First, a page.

If there is a secular religion in the United States (besides sports), it is worship of the Constitution. Our public officials and military take oaths to defend it. News reports give play-by-play when the Supreme Court is reviewing the constitutionality of a law. Most lawyers take it very seriously.
This is not unreasonable. Constitutions are very important documents, because they lay out the ground rules for a country. But they are documents written by human beings at a particular time. That means that they include compromises and also that they are based on current situations. Some of the compromises can be ugly and times change. And even if the drafters were brilliant, sometimes things that looked wise at the time turn out to be disasters.
You can find all those problems in the U.S. Constitution, argues law professor Sanford (Sandy) Levinson in Our Undemocratic Constitution, in which he argues that we need at least a national referendum on our constitution, if not a new constitutional convention. After the debacle of the 2016 election, not to mention a Congress that does not represent a majority of the country and is introducing legislation opposed by most U.S. residents, I’m beginning to think he’s right.
The most obvious flaw is the Electoral College, which Levinson describes as “an undemocratic and perverse part of the American system of government that ill serves the United States.” He writes in the book of two elections in the last fifty years in which the winner of the popular vote was not the winner of the electoral one (1960 and 2000). Of course, now we’ve had a third one, one in which the so-called loser got three million more votes than the winner.
Levinson details how the electoral college has made our elections about a tiny set of issues that are relevant to voters in a few states, instead of about the big challenges facing us as a whole. He also points out that, due to third party candidates, very few presidents receive a majority of the overall votes. Some kind of runoff or ranked choice voting could solve that problem and give us a president the majority of the country would accept.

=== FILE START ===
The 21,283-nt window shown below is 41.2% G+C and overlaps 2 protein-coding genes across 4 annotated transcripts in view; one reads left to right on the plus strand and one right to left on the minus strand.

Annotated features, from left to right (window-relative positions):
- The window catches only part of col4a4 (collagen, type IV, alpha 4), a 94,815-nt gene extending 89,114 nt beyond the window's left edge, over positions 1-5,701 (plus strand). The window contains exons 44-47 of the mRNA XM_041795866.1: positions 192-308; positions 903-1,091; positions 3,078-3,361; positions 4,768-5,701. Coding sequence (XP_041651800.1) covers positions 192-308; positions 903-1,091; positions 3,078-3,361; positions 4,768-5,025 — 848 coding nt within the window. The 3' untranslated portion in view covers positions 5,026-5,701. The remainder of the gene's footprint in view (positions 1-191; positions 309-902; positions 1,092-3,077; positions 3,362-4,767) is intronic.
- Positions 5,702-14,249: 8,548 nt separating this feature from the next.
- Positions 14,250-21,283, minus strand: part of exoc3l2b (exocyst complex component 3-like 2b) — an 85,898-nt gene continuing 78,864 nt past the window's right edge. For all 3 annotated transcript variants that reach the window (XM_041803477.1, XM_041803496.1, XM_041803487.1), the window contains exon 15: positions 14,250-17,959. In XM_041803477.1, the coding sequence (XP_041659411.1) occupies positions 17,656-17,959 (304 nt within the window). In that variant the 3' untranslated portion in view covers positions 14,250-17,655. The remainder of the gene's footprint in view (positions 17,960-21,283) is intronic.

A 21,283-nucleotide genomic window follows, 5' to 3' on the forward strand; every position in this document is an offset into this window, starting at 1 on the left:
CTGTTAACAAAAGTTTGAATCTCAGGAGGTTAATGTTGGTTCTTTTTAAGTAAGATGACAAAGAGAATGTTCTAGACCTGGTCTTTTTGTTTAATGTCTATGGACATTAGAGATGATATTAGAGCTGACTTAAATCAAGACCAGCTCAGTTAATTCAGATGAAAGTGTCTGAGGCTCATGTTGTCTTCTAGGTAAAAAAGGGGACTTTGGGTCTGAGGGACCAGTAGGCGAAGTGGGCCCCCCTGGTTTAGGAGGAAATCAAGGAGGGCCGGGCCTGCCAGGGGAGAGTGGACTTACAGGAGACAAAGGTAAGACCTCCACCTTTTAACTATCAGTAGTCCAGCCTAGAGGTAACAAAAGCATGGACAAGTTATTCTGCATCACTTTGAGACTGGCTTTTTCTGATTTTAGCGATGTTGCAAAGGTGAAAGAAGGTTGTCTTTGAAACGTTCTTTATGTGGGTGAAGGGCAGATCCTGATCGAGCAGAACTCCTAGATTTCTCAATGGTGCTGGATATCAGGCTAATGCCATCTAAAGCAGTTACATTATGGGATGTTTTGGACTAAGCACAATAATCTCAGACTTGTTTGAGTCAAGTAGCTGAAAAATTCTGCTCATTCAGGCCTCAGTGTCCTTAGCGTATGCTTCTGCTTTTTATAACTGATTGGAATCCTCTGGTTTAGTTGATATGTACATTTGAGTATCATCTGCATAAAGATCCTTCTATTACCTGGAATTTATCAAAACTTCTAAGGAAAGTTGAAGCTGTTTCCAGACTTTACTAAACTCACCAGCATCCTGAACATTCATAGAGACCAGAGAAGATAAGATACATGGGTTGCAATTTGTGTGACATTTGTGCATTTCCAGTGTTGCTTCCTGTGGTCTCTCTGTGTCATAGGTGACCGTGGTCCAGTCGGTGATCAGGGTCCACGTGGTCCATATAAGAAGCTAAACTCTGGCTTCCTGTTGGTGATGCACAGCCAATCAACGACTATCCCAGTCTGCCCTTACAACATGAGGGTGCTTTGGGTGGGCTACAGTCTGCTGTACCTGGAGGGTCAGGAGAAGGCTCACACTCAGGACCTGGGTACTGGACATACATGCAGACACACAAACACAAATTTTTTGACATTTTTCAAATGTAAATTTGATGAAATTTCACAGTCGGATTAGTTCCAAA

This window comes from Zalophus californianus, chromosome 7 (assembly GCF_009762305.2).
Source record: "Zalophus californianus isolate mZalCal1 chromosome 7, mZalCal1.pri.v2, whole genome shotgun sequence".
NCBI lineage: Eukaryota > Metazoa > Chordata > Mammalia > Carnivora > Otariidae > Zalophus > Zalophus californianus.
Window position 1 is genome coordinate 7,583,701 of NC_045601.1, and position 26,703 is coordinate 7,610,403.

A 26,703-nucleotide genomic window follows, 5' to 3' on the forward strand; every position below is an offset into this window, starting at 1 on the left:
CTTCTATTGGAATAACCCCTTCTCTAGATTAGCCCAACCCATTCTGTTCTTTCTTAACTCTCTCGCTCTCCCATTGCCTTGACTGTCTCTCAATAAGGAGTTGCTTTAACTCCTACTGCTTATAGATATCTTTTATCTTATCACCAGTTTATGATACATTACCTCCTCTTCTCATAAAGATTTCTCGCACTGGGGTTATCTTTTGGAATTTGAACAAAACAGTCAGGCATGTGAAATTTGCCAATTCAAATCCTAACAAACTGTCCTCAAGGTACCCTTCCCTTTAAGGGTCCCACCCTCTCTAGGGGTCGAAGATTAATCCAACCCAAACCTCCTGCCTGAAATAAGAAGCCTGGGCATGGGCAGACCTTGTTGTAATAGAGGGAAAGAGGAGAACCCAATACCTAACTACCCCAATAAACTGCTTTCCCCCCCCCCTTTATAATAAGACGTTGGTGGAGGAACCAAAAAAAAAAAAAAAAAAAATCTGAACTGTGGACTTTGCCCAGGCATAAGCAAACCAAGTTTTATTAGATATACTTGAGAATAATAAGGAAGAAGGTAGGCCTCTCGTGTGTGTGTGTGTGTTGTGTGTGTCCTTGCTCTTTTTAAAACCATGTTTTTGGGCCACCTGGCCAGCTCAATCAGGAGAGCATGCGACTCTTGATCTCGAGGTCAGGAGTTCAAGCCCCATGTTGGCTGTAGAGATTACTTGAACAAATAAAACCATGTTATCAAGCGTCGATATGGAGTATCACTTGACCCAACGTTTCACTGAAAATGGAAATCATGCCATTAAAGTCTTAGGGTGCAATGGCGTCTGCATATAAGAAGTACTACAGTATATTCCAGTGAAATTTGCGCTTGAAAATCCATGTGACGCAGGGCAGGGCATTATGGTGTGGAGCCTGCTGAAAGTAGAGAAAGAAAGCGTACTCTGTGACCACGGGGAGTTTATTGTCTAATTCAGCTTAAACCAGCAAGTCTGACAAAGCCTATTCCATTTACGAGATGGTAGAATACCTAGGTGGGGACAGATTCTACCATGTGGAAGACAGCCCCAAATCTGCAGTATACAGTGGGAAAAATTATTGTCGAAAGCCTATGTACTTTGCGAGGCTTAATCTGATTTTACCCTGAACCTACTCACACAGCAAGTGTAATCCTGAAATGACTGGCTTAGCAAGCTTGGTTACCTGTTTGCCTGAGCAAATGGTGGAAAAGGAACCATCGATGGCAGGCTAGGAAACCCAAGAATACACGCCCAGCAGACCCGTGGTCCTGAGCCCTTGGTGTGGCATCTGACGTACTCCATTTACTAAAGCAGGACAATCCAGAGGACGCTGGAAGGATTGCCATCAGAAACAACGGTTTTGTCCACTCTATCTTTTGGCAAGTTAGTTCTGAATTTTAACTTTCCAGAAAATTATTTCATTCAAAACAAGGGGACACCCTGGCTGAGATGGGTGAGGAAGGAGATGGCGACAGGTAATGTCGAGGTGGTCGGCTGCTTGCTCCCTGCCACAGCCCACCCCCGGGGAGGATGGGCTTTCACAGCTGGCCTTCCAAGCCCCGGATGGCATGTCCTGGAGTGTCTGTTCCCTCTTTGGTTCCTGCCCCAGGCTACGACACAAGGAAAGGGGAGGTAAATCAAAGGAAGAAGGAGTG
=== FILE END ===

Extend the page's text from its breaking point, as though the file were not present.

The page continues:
In another chapter, he writes of the way the Senate is chosen – a situation that gives California, with 39 million people, the same number of senators as Wyoming, with 585, 000. The Senate is skewed in favor of rural states at a time when most people in the U.S. live in urban areas and a time when what happens in cities is vital to the future.
Excessive presidential power also worries Levinson. He also raises such issues as life tenure for Supreme Court justices and the difficulty of amending the constitution.
As I said earlier, Levinson published this book in 2006. It’s the result of years of scholarly thought, not an instant reaction to a bad election. He cites two related experiences as having led to the book – both events in Philadelphia celebrating the Constitution, one in 1987 and one in 2003. At both events, there was an exhibit that allowed people to “sign” the constitution. In 1987 he did so, with some reservations. In 2003, he did not. The flaws had become too apparent to him.
I used to be one of those folks who thought the dangers of a new constitutional convention outweighed the flaws of the current constitution. Now I think a new constitution may be the only way to save the country.
By the way, Levinson’s book is written for a lay audience, not lawyers. He and his wife, Cynthia Levinson, a young adult author, have a new book out, Fault Lines in the Constitution. The new book covers many of the same issues, but is written with both young and older readers in mind. Their website for the book also includes a blog with updated commentary.
Levinson also blogs regularly at Balkinization. I should also note that he teaches at the University of Texas law school, which is my alma mater.
Levinson is an engaging writer who makes complex legal ideas accessible to all. At a time in which we are struggling with innumerable problems in our country, I recommend reading this book (or the new one) and thinking deeply about what he as to say.